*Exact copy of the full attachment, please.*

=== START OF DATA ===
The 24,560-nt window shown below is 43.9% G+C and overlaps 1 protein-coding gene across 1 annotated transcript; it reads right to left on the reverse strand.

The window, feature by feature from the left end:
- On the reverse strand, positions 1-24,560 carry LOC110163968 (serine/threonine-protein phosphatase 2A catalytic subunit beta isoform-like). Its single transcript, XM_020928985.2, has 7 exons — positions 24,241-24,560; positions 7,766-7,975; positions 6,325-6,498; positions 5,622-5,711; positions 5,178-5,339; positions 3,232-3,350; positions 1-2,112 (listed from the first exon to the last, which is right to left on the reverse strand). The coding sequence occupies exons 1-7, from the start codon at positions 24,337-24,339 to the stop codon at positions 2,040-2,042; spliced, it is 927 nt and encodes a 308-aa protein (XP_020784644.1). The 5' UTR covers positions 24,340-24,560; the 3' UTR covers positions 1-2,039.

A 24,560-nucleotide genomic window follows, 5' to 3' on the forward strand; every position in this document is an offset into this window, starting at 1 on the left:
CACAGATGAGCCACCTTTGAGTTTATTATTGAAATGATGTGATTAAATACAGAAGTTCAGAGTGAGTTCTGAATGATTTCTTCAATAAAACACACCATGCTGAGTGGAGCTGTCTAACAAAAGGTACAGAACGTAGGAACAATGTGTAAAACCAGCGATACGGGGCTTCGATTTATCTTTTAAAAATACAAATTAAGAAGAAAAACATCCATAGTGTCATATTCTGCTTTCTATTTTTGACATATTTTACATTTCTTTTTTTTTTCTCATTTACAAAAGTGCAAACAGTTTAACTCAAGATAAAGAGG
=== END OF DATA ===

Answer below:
The 24,560-nt window shown below is 43.9% G+C and overlaps 1 protein-coding gene across 1 annotated transcript; it reads right to left on the reverse strand.

The window, feature by feature from the left end:
- On the reverse strand, positions 1-24,560 carry LOC110163968 (serine/threonine-protein phosphatase 2A catalytic subunit beta isoform-like). Its single transcript, XM_020928985.2, has 7 exons — positions 24,241-24,560; positions 7,766-7,975; positions 6,325-6,498; positions 5,622-5,711; positions 5,178-5,339; positions 3,232-3,350; positions 1-2,112 (listed from the first exon to the last, which is right to left on the reverse strand). The coding sequence occupies exons 1-7, from the start codon at positions 24,337-24,339 to the stop codon at positions 2,040-2,042; spliced, it is 927 nt and encodes a 308-aa protein (XP_020784644.1). The 5' UTR covers positions 24,340-24,560; the 3' UTR covers positions 1-2,039.

A 24,560-nucleotide genomic window follows, 5' to 3' on the forward strand; every position in this document is an offset into this window, starting at 1 on the left:
CACAGATGAGCCACCTTTGAGTTTATTATTGAAATGATGTGATTAAATACAGAAGTTCAGAGTGAGTTCTGAATGATTTCTTCAATAAAACACACCATGCTGAGTGGAGCTGTCTAACAAAAGGTACAGAACGTAGGAACAATGTGTAAAACCAGCGATACGGGGCTTCGATTTATCTTTTAAAAATACAAATTAAGAAGAAAAACATCCATAGTGTCATATTCTGCTTTCTATTTTTGACATATTTTACATTTCTTTTTTTTTTCTCATTTACAAAAGTGCAAACAGTTTAACTCAAGATAAAGAGG